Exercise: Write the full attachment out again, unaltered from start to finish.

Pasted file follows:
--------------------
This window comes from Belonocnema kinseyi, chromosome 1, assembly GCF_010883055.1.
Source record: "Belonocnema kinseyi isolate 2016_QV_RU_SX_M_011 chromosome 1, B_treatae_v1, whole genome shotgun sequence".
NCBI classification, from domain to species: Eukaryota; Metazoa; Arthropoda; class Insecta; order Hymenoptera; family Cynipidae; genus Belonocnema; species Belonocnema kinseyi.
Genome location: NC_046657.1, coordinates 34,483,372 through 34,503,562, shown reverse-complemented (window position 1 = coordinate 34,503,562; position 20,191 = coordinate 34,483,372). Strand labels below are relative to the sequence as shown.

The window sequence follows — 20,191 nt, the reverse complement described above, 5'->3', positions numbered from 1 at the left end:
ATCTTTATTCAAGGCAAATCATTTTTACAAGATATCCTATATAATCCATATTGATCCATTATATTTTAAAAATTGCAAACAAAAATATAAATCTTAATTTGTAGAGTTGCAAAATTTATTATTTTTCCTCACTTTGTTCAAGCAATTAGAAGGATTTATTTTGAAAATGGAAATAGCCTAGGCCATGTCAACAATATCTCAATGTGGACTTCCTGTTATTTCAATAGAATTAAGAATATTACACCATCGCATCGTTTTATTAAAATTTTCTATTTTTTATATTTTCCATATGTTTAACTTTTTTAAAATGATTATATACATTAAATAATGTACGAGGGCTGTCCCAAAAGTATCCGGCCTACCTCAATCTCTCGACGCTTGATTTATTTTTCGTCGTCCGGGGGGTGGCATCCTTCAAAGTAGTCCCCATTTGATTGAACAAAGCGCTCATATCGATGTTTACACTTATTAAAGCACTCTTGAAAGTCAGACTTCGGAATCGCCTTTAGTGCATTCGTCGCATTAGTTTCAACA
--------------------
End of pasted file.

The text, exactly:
This window comes from Belonocnema kinseyi, chromosome 1, assembly GCF_010883055.1.
Source record: "Belonocnema kinseyi isolate 2016_QV_RU_SX_M_011 chromosome 1, B_treatae_v1, whole genome shotgun sequence".
NCBI classification, from domain to species: Eukaryota; Metazoa; Arthropoda; class Insecta; order Hymenoptera; family Cynipidae; genus Belonocnema; species Belonocnema kinseyi.
Genome location: NC_046657.1, coordinates 34,483,372 through 34,503,562, shown reverse-complemented (window position 1 = coordinate 34,503,562; position 20,191 = coordinate 34,483,372). Strand labels below are relative to the sequence as shown.

The window sequence follows — 20,191 nt, the reverse complement described above, 5'->3', positions numbered from 1 at the left end:
ATCTTTATTCAAGGCAAATCATTTTTACAAGATATCCTATATAATCCATATTGATCCATTATATTTTAAAAATTGCAAACAAAAATATAAATCTTAATTTGTAGAGTTGCAAAATTTATTATTTTTCCTCACTTTGTTCAAGCAATTAGAAGGATTTATTTTGAAAATGGAAATAGCCTAGGCCATGTCAACAATATCTCAATGTGGACTTCCTGTTATTTCAATAGAATTAAGAATATTACACCATCGCATCGTTTTATTAAAATTTTCTATTTTTTATATTTTCCATATGTTTAACTTTTTTAAAATGATTATATACATTAAATAATGTACGAGGGCTGTCCCAAAAGTATCCGGCCTACCTCAATCTCTCGACGCTTGATTTATTTTTCGTCGTCCGGGGGGTGGCATCCTTCAAAGTAGTCCCCATTTGATTGAACAAAGCGCTCATATCGATGTTTACACTTATTAAAGCACTCTTGAAAGTCAGACTTCGGAATCGCCTTTAGTGCATTCGTCGCATTAGTTTCAACA